ATLANTA (Reuters) - Georgia pushed ahead with its plan to become the first U.S. state to allow an array of merchants to reopen on Friday following a month-long shutdown to stanch the coronavirus outbreak, even though both U.S. President Donald Trump and health experts voiced disapproval.
Gyms, hair salons, tattoo parlors and some other businesses have been given the green light to open their doors on Friday by Georgia Governor Brian Kemp, who disregarded warnings from public health experts that relaxing restrictions could lead to a surge in infections of the novel coronavirus and more deaths.
Trump and Vice President Mike Pence more than once told Kemp they approved of his plan to lift restrictions before Trump reversed that stance and told a news conference he disapproved, the Associated Press reported on Thursday, citing two administration officials.
Georgia has become a flashpoint in the debate over how quickly the country should get back to work. It is the first state to embark on a widespread reopening, although Florida opened some of its beaches last Friday, South Carolina began to ease restrictions on Monday and other states will relax guidelines next week.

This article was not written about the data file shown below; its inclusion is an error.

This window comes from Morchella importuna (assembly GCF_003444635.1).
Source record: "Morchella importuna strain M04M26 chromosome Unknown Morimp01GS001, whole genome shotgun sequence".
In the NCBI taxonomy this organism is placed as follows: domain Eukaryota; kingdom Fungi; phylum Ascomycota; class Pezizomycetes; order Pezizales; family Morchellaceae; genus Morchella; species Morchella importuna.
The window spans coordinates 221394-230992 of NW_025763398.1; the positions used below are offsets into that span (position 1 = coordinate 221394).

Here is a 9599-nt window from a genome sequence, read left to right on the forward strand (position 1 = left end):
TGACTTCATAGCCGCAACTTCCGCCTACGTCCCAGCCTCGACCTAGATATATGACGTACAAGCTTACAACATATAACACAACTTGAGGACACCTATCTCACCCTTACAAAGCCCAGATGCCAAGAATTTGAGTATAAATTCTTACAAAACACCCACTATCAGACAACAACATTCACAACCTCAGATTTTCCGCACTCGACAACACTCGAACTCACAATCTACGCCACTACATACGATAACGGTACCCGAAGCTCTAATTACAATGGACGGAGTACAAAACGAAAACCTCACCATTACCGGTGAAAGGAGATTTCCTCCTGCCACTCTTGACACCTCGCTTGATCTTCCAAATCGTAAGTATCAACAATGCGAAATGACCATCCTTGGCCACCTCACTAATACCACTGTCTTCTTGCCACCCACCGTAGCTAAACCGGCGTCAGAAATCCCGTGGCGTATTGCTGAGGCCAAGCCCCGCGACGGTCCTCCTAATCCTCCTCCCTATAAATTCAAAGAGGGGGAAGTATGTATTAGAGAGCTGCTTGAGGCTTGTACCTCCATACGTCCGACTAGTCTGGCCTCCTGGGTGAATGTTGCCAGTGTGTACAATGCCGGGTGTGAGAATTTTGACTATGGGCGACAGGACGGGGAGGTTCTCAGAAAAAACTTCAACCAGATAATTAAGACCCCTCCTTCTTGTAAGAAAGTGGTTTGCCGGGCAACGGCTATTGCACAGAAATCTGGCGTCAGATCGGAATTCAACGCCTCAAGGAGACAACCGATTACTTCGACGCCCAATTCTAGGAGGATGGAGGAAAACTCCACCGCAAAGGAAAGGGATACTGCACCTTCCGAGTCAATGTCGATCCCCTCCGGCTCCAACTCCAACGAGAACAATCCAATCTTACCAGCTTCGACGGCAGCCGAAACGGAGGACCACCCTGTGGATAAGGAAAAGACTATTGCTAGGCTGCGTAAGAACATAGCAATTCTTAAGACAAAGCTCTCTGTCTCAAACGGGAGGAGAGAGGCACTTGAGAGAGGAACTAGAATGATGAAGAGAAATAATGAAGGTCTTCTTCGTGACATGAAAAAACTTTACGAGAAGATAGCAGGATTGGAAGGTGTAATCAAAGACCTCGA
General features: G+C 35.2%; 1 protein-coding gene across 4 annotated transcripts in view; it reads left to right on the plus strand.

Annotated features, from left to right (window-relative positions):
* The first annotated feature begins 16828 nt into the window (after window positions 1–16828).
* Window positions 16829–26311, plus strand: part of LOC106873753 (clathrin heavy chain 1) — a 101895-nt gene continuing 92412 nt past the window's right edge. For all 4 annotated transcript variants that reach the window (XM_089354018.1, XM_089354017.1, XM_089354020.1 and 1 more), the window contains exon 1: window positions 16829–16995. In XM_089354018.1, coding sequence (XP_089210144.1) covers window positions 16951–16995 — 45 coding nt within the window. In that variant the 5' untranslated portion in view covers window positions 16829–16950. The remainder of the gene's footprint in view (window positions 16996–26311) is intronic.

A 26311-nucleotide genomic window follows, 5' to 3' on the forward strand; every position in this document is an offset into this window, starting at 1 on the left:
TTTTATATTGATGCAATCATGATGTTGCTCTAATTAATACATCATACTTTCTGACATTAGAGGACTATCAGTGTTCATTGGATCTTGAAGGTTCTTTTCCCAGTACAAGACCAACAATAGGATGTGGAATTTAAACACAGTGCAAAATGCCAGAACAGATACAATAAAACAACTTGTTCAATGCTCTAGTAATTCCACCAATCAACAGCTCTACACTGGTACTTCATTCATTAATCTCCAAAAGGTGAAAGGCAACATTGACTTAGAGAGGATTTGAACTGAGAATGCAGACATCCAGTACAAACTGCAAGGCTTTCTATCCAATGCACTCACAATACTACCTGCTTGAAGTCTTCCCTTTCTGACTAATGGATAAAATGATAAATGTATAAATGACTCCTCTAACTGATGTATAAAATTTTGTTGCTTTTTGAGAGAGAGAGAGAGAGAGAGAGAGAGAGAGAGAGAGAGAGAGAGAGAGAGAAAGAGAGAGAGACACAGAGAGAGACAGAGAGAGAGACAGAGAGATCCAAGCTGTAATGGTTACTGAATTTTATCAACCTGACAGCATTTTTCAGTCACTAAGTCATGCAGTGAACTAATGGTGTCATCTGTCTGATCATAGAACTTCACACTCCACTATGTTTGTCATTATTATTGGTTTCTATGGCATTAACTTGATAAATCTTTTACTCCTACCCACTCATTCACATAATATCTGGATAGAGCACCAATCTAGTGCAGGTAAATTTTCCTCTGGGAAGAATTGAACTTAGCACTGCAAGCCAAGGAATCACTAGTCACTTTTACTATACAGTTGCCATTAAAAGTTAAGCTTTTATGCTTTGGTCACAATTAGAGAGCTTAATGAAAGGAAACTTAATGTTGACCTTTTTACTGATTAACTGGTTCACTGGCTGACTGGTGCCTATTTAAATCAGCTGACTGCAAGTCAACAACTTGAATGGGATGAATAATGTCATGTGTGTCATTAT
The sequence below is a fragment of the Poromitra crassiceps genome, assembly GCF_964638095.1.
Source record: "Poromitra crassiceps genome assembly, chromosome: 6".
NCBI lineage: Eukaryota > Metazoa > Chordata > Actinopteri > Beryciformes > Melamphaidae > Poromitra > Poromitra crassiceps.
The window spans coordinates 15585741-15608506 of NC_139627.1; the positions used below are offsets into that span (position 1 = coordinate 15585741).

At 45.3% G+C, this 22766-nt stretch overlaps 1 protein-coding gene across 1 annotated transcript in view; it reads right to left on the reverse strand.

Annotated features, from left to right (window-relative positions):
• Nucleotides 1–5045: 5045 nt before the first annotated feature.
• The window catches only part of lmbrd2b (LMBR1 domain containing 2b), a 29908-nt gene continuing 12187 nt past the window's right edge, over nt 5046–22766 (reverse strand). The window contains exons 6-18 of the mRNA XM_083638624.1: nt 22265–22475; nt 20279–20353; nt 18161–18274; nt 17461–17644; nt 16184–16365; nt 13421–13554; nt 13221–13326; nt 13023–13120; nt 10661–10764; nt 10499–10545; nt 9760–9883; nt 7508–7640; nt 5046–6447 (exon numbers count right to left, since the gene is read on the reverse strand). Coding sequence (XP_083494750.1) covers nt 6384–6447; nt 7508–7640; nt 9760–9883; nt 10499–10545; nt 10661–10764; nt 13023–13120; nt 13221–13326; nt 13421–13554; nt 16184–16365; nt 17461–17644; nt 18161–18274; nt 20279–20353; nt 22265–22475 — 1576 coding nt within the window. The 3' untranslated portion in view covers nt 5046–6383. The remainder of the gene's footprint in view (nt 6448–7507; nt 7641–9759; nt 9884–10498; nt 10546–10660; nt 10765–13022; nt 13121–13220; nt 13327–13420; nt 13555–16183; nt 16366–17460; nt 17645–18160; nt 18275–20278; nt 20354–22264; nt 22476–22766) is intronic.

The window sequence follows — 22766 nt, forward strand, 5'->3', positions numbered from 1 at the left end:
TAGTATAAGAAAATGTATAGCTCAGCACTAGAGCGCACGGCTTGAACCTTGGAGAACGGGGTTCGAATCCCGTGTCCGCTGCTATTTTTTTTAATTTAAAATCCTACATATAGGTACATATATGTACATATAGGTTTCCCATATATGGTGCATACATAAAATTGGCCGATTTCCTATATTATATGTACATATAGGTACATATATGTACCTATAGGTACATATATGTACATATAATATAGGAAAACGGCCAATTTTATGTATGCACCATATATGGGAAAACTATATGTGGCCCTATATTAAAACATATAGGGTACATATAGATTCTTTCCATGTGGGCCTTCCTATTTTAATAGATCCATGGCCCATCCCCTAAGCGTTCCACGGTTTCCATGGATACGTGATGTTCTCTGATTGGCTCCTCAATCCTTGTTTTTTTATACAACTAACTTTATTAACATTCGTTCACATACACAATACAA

The lockdowns have exacted a severe toll on the economy, with U.S. Labor Department data released on Thursday showing 26.5 million Americans had sought jobless benefits over the last five weeks.
Atlanta Mayor Keisha Lance Bottoms, who has repeatedly criticized Kemp’s push to reopen businesses, told the ABC News “Good Morning America” program that Georgia did not have the hospital capacity to handle the outbreak and warned of a second wave of cases.
“It’s necessary that we continue to distance ourselves,” she told ABC. “There are some who are willing to sacrifice lives for the sake of the economy and that’s unacceptable to me.”
The number of Americans known to be infected surpassed 875,000, with nearly 50,000 deaths from COVID-19, the highly contagious respiratory illness caused by the coronavirus, according to a Reuters tally.
According to a model maintained by the Institute for Health Metrics and Evaluation at the University of Washington, which is used by the White House, hospitalizations in Georgia will peak next week and should not open until June 22.
Vice President Pence, who is leading the White House coronavirus task force, was due to hold a call with the country’s governors mid-day on Friday, the White House said.
Reporting by Rich McKay in Atlanta, Nathan Layne in Wilton, Connecticut, Susan Heavey in Washington; Writing by Nathan Layne; Editing by Frank McGurty and Howard Goller